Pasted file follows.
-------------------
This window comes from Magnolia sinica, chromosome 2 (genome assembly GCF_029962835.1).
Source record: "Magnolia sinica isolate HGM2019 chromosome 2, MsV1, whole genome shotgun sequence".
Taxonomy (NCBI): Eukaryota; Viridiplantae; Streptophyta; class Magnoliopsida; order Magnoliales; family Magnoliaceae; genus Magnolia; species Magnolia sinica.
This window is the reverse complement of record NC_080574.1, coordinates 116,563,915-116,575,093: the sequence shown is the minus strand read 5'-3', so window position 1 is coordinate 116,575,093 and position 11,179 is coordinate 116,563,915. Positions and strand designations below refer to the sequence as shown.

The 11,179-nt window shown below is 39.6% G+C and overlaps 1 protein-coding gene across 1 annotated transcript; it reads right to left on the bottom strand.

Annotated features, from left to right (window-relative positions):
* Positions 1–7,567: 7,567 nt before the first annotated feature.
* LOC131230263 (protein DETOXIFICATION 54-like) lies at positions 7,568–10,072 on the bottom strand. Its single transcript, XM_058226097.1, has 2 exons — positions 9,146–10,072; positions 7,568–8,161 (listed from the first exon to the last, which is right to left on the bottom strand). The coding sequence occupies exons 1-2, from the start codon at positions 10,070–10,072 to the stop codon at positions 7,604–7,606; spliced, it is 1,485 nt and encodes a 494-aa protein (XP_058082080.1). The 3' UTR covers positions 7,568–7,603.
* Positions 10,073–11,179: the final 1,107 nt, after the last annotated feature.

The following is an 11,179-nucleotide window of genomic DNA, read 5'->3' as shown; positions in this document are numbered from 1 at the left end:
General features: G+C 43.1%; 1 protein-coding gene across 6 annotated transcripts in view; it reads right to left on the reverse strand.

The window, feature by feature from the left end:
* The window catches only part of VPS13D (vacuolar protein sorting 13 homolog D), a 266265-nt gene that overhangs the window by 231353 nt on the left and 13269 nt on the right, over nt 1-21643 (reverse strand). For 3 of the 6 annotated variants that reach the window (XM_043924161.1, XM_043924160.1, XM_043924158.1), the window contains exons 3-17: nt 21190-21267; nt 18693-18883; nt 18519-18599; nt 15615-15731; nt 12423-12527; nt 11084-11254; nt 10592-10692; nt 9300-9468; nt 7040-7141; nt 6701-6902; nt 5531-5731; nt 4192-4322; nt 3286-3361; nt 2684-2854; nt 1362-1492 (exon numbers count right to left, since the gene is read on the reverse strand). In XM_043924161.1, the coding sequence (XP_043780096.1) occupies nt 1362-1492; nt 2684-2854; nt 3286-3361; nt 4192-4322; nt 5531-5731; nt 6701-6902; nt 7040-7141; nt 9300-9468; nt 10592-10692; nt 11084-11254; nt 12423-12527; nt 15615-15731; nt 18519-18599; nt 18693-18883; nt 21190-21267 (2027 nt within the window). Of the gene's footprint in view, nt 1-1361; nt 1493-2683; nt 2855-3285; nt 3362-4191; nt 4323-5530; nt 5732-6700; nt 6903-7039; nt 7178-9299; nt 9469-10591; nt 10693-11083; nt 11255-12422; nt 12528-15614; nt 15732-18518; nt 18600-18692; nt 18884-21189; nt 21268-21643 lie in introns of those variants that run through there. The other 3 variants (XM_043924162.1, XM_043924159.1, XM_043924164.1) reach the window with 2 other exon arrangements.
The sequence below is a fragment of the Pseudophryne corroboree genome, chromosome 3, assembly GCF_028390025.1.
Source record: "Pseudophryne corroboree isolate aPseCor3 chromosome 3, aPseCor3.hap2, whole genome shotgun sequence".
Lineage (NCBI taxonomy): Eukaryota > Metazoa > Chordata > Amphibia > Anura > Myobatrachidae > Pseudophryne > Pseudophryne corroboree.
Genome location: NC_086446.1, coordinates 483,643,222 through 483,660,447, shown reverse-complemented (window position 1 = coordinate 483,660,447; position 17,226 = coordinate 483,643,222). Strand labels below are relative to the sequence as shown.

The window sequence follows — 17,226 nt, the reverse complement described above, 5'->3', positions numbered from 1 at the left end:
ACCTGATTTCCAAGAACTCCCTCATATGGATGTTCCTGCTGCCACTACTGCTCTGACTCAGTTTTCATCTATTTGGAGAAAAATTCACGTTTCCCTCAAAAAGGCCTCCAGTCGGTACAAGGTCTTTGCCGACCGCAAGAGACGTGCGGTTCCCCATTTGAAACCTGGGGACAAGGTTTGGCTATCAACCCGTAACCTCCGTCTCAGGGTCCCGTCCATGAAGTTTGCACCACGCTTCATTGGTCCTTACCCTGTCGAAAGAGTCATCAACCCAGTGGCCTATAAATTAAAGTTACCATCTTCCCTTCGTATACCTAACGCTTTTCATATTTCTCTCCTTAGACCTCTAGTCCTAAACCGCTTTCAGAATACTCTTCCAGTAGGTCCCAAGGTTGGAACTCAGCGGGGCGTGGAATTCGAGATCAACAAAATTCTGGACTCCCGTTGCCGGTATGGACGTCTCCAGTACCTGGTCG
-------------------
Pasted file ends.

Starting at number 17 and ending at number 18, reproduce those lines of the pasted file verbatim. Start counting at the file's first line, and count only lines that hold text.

Genome location: NC_086446.1, coordinates 483,643,222 through 483,660,447, shown reverse-complemented (window position 1 = coordinate 483,660,447; position 17,226 = coordinate 483,643,222). Strand labels below are relative to the sequence as shown.

The window sequence follows — 17,226 nt, the reverse complement described above, 5'->3', positions numbered from 1 at the left end: